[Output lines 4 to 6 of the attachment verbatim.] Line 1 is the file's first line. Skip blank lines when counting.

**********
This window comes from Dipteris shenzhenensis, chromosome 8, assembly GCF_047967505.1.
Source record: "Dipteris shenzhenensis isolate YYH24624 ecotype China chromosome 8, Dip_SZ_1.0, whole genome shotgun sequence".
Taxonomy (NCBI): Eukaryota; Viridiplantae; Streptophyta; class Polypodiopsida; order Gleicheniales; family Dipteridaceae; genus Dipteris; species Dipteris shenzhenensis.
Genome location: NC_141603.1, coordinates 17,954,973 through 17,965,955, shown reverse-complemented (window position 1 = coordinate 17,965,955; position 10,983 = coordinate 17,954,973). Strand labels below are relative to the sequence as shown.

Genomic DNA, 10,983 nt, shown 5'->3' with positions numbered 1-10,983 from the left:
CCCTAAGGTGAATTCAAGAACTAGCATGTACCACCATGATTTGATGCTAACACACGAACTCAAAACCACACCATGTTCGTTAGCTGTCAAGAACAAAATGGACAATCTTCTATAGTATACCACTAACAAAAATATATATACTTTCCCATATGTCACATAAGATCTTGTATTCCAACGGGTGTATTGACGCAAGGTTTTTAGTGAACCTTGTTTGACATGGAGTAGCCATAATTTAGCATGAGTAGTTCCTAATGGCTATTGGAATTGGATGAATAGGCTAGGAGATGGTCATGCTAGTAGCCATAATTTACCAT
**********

Genome location: NC_141603.1, coordinates 17,954,973 through 17,965,955, shown reverse-complemented (window position 1 = coordinate 17,965,955; position 10,983 = coordinate 17,954,973). Strand labels below are relative to the sequence as shown.

Genomic DNA, 10,983 nt, shown 5'->3' with positions numbered 1-10,983 from the left:
CCCTAAGGTGAATTCAAGAACTAGCATGTACCACCATGATTTGATGCTAACACACGAACTCAAAACCACACCATGTTCGTTAGCTGTCAAGAACAAAATGGACAATCTTCTATAGTATACCACTAACAAAAATATATATACTTTCCCATATGTCACATAAGATCTTGTATTCCAACGGGTGTATTGACGCAAGGTTTTTAGTGAACCTTGTTTGACATGGAGTAGCCATAATTTAGCATGAGTAGTTCCTAATGGCTATTGGAATTGGATGAATAGGCTAGGAGATGGTCATGCTAGTAGCCATAATTTACCAT